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Maybe Virtual Reality Juries Can Facilitate Access To Justice

By Stephen Kane | December 16, 2018, 8:02 PM EST

Stephen Kane %>
Stephen Kane
A few weeks ago, I visited downtown Los Angeles’ new hot spot Two Bit Circus, a self-described micro-amusement park featuring VR rides and games. I flew like a pterodactyl (wind effects and everything), shot up aliens under a phenomenally beautiful night’s sky, and took a raft ride that actually felt something like a real raft ride. It was interesting and fun, but from my perspective as a first time user, virtual reality still has a little ways to go to feel "real." So it’s safe to say I didn’t react quite like Mark Zuckerberg did in 2014 when he tried Oculus Rift for the first time; he declared it “one of the coolest things … [he’d] ever seen,” and acquired it just a couple weeks later for $2 billion. Of course I also didn’t invent Facebook and don’t have $2 billion lying around.

Now, what I’m about to say next will forever brand me a legal tech geek (and proud of it) — throughout my visit, I couldn’t stop thinking about how exciting it would be to apply VR to law. For example, what if the courts leveraged it for jury duty by allowing jurors to serve remotely using Zuck’s technology? What would the implications be for efficiency, user experience, fairness and access to justice?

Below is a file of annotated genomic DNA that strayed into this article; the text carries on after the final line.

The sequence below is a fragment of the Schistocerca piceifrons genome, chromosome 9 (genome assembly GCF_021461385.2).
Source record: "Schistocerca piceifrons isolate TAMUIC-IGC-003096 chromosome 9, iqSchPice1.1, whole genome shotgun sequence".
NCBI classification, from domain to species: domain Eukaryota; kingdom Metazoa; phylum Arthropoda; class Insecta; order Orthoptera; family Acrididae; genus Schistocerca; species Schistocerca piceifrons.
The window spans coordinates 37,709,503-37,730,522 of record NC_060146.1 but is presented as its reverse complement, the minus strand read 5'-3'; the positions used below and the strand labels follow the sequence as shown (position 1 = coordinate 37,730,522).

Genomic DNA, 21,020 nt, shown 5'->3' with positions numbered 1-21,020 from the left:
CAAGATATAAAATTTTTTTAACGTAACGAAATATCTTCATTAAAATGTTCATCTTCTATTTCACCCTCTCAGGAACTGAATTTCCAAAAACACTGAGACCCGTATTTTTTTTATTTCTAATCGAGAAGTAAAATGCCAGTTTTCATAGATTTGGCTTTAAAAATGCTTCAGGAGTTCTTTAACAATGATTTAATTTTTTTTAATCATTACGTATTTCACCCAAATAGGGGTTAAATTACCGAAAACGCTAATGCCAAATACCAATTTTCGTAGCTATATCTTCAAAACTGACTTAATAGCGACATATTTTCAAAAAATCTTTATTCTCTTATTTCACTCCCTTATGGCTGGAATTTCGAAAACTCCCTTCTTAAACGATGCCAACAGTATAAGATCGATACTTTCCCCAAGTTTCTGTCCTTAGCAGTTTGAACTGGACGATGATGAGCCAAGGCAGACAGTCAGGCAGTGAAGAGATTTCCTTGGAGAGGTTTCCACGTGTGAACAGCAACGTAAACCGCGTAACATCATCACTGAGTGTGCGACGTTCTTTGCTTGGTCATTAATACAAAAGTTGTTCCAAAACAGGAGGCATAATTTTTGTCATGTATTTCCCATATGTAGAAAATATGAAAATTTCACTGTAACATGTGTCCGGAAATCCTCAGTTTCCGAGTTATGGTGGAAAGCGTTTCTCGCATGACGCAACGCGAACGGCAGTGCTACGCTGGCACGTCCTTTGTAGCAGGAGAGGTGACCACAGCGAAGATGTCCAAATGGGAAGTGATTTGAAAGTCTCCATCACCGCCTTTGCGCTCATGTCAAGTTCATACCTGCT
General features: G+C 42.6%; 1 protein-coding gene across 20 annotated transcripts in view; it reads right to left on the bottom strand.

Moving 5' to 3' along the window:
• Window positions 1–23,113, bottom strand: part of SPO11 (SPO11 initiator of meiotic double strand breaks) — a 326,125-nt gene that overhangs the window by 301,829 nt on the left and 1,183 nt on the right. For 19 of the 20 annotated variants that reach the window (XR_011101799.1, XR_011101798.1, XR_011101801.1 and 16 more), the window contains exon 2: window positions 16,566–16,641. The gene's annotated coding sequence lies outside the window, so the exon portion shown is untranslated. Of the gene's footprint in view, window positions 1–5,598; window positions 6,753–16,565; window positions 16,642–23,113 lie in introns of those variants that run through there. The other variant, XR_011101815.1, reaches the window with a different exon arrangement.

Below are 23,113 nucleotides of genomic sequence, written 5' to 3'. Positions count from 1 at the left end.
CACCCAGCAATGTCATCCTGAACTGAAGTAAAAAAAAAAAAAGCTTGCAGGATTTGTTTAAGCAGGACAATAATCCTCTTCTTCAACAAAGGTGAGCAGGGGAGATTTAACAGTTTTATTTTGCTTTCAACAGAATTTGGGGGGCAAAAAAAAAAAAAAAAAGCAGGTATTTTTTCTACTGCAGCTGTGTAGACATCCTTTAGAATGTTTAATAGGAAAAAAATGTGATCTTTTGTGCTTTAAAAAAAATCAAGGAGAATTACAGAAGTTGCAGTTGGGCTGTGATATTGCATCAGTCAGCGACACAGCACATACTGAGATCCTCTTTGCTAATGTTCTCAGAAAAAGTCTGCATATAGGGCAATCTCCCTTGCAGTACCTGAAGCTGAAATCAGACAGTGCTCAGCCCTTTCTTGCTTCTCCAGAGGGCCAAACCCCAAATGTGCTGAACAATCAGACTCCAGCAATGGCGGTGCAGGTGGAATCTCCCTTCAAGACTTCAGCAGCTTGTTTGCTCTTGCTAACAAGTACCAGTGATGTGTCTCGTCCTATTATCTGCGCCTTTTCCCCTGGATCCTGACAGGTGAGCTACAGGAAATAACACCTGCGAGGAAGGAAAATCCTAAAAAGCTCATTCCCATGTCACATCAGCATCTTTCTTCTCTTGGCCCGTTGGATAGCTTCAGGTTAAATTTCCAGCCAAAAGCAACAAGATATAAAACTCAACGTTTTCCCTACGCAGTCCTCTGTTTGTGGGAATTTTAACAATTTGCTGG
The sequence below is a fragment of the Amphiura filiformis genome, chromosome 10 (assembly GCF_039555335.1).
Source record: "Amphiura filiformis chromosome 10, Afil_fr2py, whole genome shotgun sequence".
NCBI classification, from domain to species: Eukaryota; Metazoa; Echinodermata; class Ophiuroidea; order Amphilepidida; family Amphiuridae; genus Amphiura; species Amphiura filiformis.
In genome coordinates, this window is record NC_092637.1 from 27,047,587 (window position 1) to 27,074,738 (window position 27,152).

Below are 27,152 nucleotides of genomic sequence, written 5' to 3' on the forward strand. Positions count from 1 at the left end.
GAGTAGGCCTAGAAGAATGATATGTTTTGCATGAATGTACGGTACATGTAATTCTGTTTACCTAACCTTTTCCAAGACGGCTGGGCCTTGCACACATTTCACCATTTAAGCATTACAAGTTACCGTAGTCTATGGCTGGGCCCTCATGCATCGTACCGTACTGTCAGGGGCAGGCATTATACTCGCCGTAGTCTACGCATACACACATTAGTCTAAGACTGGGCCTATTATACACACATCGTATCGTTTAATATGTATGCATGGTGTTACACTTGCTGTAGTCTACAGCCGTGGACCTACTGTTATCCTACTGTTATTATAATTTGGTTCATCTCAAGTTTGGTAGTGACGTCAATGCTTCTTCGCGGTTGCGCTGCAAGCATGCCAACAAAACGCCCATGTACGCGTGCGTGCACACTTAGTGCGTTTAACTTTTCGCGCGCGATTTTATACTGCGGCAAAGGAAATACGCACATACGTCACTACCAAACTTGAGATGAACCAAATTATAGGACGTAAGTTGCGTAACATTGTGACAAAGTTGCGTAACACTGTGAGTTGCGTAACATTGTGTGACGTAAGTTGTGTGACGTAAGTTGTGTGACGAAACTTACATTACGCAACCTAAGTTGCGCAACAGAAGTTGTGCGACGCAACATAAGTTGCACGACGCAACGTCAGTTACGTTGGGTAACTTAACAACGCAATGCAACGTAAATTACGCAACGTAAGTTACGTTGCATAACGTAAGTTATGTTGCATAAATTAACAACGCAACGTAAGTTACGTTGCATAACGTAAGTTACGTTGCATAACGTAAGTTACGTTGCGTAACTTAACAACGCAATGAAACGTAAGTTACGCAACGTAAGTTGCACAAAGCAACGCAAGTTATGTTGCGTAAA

I think it could be major. More specifically, I imagine it could help expand access to justice by improving the cross-sectionality of our jury pools across key categories, e.g. race, age, professional background, and relevant life experience. The impact would be especially acute in areas that struggle to get representative participation. So this article will delve into some of those issues. But before we do that, for the sake of context and in case you haven’t served recently, let’s talk about what jury service looks like today.

Jury Service Today

"Law & Order" fans aside, nobody likes jury service (even if we consider it a patriotic duty, which most Americans do). And for good reason — it’s a terrible user experience on top of being an unpredictable disruption. And while courts have been working hard to improve that experience, it remains a pain for one simple reason: You have to do it in person outside of your daily routine. Let’s review some of the typical action steps:

  • Register by phone or the interwebs = not bad
    • And you can often reschedule with ease

  • Call in the night before to find out if you need to show up = slightly annoying but not terrible

  • Report to court in person when asked to do so = disruptive

  • Wait in a packed courtroom to see if you get called = boring :)

  • Get called in front of a judge and attorneys to answer questions = intimidating

  • Report for trial if selected = disruptive but somewhat interesting, possibly
    • Many states have one-day trials but some trials go longer = could be a while, but even a day is tough for most people to sacrifice since it means missing work or having to make other arrangements for kids, pets, other obligations etc.

  • Missing work and family obligations = no bueno, unless you want a break ;)

In today’s Amazon-Uber-Netflix world, that’s asking a lot. The question is: Can we deliver on our promise of justice but also improve the jury duty user experience so that jury pools are more representative? Let’s imagine what that might look like.

Jury Service Tomorrow

Here is what it might be like to serve on a jury in the future:

  • Register by phone or the interwebs = not bad